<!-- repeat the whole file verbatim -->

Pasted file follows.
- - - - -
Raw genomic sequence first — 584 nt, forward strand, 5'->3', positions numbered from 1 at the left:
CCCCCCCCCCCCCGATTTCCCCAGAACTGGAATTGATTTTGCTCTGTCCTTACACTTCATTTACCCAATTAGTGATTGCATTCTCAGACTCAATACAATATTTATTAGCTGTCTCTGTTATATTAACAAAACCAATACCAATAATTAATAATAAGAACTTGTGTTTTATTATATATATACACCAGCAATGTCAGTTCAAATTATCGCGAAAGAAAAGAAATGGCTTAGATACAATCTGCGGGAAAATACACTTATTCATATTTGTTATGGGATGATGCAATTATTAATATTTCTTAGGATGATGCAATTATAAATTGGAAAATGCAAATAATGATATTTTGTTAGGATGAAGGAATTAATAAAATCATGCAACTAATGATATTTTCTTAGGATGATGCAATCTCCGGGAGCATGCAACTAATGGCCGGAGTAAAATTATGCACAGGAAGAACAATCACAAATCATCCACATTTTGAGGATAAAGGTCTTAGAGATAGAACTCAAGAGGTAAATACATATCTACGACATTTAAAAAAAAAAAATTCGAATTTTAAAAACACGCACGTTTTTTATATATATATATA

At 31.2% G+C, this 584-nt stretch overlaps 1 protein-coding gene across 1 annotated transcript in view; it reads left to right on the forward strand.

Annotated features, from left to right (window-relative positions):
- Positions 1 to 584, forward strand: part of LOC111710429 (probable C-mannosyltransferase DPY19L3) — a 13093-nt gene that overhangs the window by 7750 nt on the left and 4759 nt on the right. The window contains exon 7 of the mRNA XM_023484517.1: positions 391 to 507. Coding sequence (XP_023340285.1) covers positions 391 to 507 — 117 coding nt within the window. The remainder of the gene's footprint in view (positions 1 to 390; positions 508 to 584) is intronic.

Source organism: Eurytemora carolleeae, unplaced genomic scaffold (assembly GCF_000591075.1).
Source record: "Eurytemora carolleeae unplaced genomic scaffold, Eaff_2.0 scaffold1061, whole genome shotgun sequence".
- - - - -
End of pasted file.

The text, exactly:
Raw genomic sequence first — 584 nt, forward strand, 5'->3', positions numbered from 1 at the left:
CCCCCCCCCCCCCGATTTCCCCAGAACTGGAATTGATTTTGCTCTGTCCTTACACTTCATTTACCCAATTAGTGATTGCATTCTCAGACTCAATACAATATTTATTAGCTGTCTCTGTTATATTAACAAAACCAATACCAATAATTAATAATAAGAACTTGTGTTTTATTATATATATACACCAGCAATGTCAGTTCAAATTATCGCGAAAGAAAAGAAATGGCTTAGATACAATCTGCGGGAAAATACACTTATTCATATTTGTTATGGGATGATGCAATTATTAATATTTCTTAGGATGATGCAATTATAAATTGGAAAATGCAAATAATGATATTTTGTTAGGATGAAGGAATTAATAAAATCATGCAACTAATGATATTTTCTTAGGATGATGCAATCTCCGGGAGCATGCAACTAATGGCCGGAGTAAAATTATGCACAGGAAGAACAATCACAAATCATCCACATTTTGAGGATAAAGGTCTTAGAGATAGAACTCAAGAGGTAAATACATATCTACGACATTTAAAAAAAAAAAATTCGAATTTTAAAAACACGCACGTTTTTTATATATATATATA

At 31.2% G+C, this 584-nt stretch overlaps 1 protein-coding gene across 1 annotated transcript in view; it reads left to right on the forward strand.

Annotated features, from left to right (window-relative positions):
- Positions 1 to 584, forward strand: part of LOC111710429 (probable C-mannosyltransferase DPY19L3) — a 13093-nt gene that overhangs the window by 7750 nt on the left and 4759 nt on the right. The window contains exon 7 of the mRNA XM_023484517.1: positions 391 to 507. Coding sequence (XP_023340285.1) covers positions 391 to 507 — 117 coding nt within the window. The remainder of the gene's footprint in view (positions 1 to 390; positions 508 to 584) is intronic.

Source organism: Eurytemora carolleeae, unplaced genomic scaffold (assembly GCF_000591075.1).
Source record: "Eurytemora carolleeae unplaced genomic scaffold, Eaff_2.0 scaffold1061, whole genome shotgun sequence".